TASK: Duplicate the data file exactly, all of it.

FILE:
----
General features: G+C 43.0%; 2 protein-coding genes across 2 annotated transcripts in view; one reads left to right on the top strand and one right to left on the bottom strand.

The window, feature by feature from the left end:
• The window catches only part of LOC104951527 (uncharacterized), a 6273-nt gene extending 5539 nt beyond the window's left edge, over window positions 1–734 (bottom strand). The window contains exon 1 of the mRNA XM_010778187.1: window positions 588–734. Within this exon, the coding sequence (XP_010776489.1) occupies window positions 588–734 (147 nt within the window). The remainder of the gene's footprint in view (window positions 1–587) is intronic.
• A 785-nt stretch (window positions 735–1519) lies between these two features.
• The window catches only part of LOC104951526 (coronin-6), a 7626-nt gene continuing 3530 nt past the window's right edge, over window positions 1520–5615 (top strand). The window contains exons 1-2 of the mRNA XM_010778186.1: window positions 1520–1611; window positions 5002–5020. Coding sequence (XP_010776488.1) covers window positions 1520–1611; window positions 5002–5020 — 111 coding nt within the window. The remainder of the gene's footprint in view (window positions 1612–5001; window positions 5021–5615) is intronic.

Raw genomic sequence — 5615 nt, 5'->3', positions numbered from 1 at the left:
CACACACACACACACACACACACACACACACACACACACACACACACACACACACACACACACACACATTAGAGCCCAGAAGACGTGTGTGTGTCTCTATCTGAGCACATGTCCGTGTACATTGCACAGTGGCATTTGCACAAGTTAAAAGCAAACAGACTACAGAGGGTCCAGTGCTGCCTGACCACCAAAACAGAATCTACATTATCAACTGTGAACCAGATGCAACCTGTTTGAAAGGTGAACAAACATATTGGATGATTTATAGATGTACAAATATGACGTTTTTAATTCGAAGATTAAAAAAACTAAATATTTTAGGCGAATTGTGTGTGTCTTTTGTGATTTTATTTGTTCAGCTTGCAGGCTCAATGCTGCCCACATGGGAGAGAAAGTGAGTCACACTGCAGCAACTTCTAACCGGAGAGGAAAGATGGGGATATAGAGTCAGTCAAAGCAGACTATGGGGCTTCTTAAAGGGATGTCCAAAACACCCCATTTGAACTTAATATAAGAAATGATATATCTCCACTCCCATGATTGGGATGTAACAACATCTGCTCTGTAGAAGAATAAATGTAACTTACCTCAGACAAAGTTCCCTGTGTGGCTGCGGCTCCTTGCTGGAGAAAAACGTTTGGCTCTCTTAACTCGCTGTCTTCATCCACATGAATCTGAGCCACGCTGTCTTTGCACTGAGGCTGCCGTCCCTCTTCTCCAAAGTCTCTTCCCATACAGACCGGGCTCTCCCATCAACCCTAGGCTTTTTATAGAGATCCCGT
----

General features: G+C 43.0%; 2 protein-coding genes across 2 annotated transcripts in view; one reads left to right on the top strand and one right to left on the bottom strand.

The window, feature by feature from the left end:
• The window catches only part of LOC104951527 (uncharacterized), a 6273-nt gene extending 5539 nt beyond the window's left edge, over window positions 1–734 (bottom strand). The window contains exon 1 of the mRNA XM_010778187.1: window positions 588–734. Within this exon, the coding sequence (XP_010776489.1) occupies window positions 588–734 (147 nt within the window). The remainder of the gene's footprint in view (window positions 1–587) is intronic.
• A 785-nt stretch (window positions 735–1519) lies between these two features.
• The window catches only part of LOC104951526 (coronin-6), a 7626-nt gene continuing 3530 nt past the window's right edge, over window positions 1520–5615 (top strand). The window contains exons 1-2 of the mRNA XM_010778186.1: window positions 1520–1611; window positions 5002–5020. Coding sequence (XP_010776488.1) covers window positions 1520–1611; window positions 5002–5020 — 111 coding nt within the window. The remainder of the gene's footprint in view (window positions 1612–5001; window positions 5021–5615) is intronic.

Raw genomic sequence — 5615 nt, 5'->3', positions numbered from 1 at the left:
CACACACACACACACACACACACACACACACACACACACACACACACACACACACACACACACACACATTAGAGCCCAGAAGACGTGTGTGTGTCTCTATCTGAGCACATGTCCGTGTACATTGCACAGTGGCATTTGCACAAGTTAAAAGCAAACAGACTACAGAGGGTCCAGTGCTGCCTGACCACCAAAACAGAATCTACATTATCAACTGTGAACCAGATGCAACCTGTTTGAAAGGTGAACAAACATATTGGATGATTTATAGATGTACAAATATGACGTTTTTAATTCGAAGATTAAAAAAACTAAATATTTTAGGCGAATTGTGTGTGTCTTTTGTGATTTTATTTGTTCAGCTTGCAGGCTCAATGCTGCCCACATGGGAGAGAAAGTGAGTCACACTGCAGCAACTTCTAACCGGAGAGGAAAGATGGGGATATAGAGTCAGTCAAAGCAGACTATGGGGCTTCTTAAAGGGATGTCCAAAACACCCCATTTGAACTTAATATAAGAAATGATATATCTCCACTCCCATGATTGGGATGTAACAACATCTGCTCTGTAGAAGAATAAATGTAACTTACCTCAGACAAAGTTCCCTGTGTGGCTGCGGCTCCTTGCTGGAGAAAAACGTTTGGCTCTCTTAACTCGCTGTCTTCATCCACATGAATCTGAGCCACGCTGTCTTTGCACTGAGGCTGCCGTCCCTCTTCTCCAAAGTCTCTTCCCATACAGACCGGGCTCTCCCATCAACCCTAGGCTTTTTATAGAGATCCCGT